Mom, it hurts!
Blog by: Danielle Matthews
Pain is subjective, yet measurable. Pain is evident, yet also invisible. Pain screams, yet is silent.
How can we judge the pain of another? How can we say someone else does not feel pain? I knew, intrinsically, that my 27-wk 2-day old daughter felt pain when the giant teddy bear of a nurse kept squeezing her heel to coax out one more drop of blood. He knew it. His hands shook and sweat rolled down his face. I pleaded, “Stop! She doesn’t have enough as it is!” I was barely able to stand, the c-section pain so great, yet I knew she was in pain and could not advocate for herself. Her angry kitten cries did not rank above the constant tests she would have over the next two months. I am her mother. It was my job to give her pain a voice because she could not. If I wasn’t allowed to touch her because her skin was too fragile, surely the leads stuck to and pulled from her skin and all the tests and tubes hurt.
The body remembers pain and trauma. It remembers good things, too. That’s why a pleasant smell of fresh bread triggers a sweet memory of grandma. For the preemies, how do we know the effects of tests, tubes, surgeries, and procedures on their perception of pain in the future? When my first preemie was 2 years old, it took 2 days before I realized her arm was broken. She never cried. She just hesitated to use her arm. Is there a connection? I don’t know. I do know that she still does not react to pain the same way as others, including her 33-wk preemie sister. It’s as if she has normalized pain.
While I was pregnant with my first, someone told me to not assign feelings to my baby because babies do not have feelings. Apparently, some scientists of the past thought preemies didn’t feel pain! Both thoughts are really stupid! Actually, they’re dangerous because pain and feelings about pain are signals that somethings is wrong. These signals save lives! Don’t ignore them! Explore them, learn them, and do what you can to alleviate the pain while helping them manage their feelings.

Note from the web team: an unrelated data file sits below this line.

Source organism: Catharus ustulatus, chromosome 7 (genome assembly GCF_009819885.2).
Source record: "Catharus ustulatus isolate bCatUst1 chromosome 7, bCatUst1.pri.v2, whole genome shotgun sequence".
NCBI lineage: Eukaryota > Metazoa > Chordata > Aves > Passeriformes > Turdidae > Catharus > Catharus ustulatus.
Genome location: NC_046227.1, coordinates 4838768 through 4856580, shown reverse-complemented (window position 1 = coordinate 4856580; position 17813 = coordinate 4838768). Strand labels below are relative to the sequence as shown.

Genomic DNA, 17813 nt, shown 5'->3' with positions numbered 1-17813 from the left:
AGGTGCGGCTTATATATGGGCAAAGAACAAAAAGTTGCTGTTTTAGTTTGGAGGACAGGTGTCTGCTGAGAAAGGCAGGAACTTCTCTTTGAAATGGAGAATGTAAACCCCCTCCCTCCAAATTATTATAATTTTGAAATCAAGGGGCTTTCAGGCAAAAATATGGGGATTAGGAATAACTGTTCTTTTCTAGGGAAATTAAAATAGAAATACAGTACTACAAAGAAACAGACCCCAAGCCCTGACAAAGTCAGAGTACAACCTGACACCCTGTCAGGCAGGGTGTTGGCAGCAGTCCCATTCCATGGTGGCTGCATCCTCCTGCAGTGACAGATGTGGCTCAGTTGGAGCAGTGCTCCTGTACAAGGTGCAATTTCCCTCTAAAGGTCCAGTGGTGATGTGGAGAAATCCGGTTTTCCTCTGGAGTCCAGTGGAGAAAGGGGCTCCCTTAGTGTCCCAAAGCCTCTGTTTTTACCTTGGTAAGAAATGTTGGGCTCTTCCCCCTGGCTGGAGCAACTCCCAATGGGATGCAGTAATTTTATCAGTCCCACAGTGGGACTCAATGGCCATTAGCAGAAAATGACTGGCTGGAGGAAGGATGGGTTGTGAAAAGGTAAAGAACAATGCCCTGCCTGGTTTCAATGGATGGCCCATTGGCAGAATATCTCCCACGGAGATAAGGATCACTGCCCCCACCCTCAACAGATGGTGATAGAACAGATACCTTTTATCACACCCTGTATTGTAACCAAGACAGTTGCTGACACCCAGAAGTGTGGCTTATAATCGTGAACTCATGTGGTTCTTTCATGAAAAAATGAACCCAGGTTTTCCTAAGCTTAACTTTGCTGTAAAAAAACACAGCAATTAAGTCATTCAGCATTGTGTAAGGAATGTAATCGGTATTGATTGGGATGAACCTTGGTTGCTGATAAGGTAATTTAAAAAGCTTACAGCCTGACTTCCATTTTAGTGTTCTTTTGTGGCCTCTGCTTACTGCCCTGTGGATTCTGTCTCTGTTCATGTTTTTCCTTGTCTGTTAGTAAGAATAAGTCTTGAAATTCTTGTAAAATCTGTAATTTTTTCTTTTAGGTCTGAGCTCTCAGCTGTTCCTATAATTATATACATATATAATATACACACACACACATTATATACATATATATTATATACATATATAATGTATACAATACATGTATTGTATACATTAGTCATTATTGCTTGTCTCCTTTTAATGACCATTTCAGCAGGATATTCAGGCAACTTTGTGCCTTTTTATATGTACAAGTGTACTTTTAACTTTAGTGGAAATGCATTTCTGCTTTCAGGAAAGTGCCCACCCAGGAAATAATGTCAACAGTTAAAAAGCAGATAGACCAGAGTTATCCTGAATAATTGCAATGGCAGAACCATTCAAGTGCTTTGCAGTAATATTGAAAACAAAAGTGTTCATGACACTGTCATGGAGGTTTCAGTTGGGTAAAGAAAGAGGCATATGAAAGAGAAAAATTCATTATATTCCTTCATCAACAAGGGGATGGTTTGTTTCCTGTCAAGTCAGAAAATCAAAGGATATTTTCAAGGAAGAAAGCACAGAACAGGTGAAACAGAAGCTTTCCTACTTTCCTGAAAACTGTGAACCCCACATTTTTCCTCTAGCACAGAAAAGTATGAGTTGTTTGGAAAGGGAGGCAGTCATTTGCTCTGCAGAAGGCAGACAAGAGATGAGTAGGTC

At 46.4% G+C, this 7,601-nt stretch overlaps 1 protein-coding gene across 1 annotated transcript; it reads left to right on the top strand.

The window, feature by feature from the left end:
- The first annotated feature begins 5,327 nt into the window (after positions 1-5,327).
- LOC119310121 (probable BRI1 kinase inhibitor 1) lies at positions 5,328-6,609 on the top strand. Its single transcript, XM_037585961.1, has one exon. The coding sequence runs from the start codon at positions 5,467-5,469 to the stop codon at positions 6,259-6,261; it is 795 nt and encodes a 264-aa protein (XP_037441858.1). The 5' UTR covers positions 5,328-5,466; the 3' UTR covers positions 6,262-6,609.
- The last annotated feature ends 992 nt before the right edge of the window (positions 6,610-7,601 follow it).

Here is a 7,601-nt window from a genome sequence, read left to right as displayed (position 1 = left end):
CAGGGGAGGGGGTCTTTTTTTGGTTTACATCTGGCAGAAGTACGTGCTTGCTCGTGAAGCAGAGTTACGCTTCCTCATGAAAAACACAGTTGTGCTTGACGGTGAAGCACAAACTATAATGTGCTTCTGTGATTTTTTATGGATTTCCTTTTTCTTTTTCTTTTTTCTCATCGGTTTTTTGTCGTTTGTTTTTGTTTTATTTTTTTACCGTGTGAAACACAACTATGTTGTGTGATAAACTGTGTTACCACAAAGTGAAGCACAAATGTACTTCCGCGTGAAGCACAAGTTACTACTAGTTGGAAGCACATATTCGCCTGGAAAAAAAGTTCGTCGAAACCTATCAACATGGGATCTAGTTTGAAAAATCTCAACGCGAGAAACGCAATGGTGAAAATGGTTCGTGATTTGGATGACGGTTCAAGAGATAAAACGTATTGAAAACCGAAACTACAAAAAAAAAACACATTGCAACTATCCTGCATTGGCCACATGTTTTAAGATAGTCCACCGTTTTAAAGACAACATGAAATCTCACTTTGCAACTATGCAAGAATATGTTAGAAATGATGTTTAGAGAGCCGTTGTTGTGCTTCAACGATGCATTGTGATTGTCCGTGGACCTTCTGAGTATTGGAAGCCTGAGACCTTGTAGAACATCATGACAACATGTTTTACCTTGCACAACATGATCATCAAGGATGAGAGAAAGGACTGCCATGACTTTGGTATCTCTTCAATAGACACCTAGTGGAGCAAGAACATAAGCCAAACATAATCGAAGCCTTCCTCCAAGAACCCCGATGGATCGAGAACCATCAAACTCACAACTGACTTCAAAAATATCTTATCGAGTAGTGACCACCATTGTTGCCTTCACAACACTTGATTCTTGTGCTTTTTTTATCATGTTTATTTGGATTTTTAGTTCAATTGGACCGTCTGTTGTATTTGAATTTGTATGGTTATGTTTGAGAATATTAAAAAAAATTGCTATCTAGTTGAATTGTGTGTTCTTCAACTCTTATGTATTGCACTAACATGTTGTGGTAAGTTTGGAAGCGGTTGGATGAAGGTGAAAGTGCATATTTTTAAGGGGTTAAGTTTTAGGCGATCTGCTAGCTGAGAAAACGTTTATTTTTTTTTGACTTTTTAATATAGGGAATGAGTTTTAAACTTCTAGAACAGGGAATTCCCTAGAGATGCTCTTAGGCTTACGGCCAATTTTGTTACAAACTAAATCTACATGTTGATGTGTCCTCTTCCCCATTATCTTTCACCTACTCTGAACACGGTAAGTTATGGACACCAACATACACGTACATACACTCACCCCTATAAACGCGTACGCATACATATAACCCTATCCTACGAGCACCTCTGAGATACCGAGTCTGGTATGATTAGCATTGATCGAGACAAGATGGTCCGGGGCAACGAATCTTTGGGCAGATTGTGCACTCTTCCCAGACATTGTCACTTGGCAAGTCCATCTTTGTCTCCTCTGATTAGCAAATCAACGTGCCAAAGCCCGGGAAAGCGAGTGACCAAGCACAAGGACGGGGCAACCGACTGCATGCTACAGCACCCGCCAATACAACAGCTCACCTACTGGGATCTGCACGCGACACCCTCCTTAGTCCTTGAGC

So, what do we do? We are not the neonatologist or the NICU nurse. Are we even allowed to question what they do? Yes! You absolutely question and advocate for your child! You did not ask to join the preemie parent club. This was not your birth plan. Even in the unbalanced hormone fog, do your best to be involved. Ask why. Question the number of x-rays in a day if it seems excessive. You will learn terms you never thought you’d know. “Brady” will never again mean that childhood friend or that football guy. That’s okay. You can do this. You carried this too-small child as long as you could. You can’t walk your child’s journey or take their place, but you can be their voice. Be their champion as you navigate this strange, horrible, beautiful time. Learn your child’s expressions, movements, and the way they mold into your body when you can finally hold them. You’ll know when they are having a better day and when they are exhausted by it all just by the way they lay against your skin like they need you the most. You will know by the pallor of their skin. You will know when it’s time to ask the “normal” questions and when it’s time to ask the harder questions. Ask about pain management. Know their options, both holistically (music and a contrast stuffed animal like a penguin!) and medicinally. Their pain is not yours, but they are yours. You are their best medicine.
Then, eleven years on, when you remember the sounds, the alarms, and your baby’s pain, you will know you did as much as you knew how to do. You will know you are their advocate and their voice.